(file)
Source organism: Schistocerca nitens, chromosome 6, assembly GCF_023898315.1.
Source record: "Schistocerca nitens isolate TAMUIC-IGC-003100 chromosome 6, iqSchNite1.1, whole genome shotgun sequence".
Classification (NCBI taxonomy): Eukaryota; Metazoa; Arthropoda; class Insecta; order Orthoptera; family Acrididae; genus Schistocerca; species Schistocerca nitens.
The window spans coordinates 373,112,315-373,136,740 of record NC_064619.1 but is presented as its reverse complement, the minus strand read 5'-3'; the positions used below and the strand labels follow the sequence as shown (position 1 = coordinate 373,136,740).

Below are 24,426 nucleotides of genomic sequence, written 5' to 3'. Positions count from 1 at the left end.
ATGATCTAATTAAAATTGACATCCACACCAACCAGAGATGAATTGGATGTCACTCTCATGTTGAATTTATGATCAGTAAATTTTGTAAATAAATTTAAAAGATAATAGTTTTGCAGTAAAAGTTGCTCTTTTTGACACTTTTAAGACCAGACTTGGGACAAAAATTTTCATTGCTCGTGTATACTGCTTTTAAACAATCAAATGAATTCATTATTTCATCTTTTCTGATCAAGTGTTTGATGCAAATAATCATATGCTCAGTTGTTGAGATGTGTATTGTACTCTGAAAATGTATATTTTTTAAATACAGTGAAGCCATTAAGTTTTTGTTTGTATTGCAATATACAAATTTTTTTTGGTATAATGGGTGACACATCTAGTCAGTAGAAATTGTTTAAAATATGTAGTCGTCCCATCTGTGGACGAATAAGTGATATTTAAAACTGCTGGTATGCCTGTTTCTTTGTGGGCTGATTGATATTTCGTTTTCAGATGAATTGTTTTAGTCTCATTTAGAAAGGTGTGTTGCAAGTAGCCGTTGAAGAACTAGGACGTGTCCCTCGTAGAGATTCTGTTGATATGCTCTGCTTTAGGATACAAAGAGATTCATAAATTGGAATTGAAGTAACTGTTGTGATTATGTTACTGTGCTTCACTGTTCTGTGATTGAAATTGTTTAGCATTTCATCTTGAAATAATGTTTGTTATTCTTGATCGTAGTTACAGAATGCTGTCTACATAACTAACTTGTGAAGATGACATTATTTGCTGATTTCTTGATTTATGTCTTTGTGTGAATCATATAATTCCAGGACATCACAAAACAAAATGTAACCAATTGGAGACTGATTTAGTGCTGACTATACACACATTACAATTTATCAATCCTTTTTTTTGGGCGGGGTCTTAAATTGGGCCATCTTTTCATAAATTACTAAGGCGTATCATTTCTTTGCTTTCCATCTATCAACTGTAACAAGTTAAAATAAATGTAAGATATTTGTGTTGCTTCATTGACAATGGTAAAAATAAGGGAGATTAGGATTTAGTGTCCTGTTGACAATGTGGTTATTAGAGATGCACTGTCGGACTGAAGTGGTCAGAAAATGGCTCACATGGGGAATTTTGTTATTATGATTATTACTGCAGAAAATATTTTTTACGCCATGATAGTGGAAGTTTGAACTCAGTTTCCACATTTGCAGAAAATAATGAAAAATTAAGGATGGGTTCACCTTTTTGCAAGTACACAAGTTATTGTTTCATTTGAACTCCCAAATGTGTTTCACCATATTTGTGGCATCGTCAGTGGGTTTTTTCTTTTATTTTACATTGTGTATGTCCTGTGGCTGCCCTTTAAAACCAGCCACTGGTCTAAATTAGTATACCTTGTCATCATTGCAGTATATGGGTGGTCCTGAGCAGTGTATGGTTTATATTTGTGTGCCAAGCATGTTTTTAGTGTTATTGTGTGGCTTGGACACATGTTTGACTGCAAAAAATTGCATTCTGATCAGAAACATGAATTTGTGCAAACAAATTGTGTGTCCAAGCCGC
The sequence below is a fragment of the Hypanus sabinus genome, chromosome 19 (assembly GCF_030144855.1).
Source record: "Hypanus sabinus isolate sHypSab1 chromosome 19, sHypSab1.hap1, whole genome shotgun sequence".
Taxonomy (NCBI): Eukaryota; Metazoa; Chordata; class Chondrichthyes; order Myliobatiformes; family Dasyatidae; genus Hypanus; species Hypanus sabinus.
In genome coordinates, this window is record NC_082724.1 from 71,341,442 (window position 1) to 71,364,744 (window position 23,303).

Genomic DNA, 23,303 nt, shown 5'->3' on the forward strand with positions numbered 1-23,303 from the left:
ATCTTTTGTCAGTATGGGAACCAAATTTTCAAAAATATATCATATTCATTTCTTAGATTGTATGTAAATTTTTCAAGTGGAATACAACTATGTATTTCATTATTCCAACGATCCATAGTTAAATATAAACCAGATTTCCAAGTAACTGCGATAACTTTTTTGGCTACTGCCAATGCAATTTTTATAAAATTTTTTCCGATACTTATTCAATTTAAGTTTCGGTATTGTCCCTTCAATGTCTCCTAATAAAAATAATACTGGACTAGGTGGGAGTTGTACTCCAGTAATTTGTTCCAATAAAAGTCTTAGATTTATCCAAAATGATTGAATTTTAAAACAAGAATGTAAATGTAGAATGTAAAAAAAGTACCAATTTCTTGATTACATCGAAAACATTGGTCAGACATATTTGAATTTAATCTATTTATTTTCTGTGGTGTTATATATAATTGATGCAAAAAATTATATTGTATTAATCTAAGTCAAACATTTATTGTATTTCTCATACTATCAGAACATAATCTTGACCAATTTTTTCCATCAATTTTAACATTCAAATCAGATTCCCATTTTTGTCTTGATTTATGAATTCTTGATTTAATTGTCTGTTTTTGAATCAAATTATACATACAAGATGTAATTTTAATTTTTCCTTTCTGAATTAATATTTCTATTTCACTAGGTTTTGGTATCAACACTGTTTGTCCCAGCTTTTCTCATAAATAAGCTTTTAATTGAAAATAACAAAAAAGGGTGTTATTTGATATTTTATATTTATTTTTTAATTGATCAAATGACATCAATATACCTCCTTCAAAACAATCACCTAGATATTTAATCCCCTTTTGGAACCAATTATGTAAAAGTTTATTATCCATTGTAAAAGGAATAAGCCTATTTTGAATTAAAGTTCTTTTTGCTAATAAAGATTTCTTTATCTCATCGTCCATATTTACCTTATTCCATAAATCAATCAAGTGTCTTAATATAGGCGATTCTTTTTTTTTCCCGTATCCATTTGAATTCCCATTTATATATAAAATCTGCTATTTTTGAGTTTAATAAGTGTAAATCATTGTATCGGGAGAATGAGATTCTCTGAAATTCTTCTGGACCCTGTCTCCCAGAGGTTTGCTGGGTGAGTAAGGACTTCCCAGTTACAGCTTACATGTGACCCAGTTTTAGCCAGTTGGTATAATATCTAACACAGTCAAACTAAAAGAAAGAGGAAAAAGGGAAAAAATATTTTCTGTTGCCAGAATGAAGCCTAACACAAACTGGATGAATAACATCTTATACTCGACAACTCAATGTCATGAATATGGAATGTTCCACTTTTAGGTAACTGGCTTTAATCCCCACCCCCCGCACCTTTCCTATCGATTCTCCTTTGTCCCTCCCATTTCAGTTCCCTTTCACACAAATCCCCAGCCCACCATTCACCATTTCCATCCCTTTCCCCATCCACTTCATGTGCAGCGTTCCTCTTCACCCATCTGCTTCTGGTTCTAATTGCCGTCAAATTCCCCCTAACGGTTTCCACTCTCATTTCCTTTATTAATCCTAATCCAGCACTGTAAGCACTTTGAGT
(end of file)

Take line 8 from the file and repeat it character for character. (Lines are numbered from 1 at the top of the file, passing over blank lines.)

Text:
Source record: "Hypanus sabinus isolate sHypSab1 chromosome 19, sHypSab1.hap1, whole genome shotgun sequence".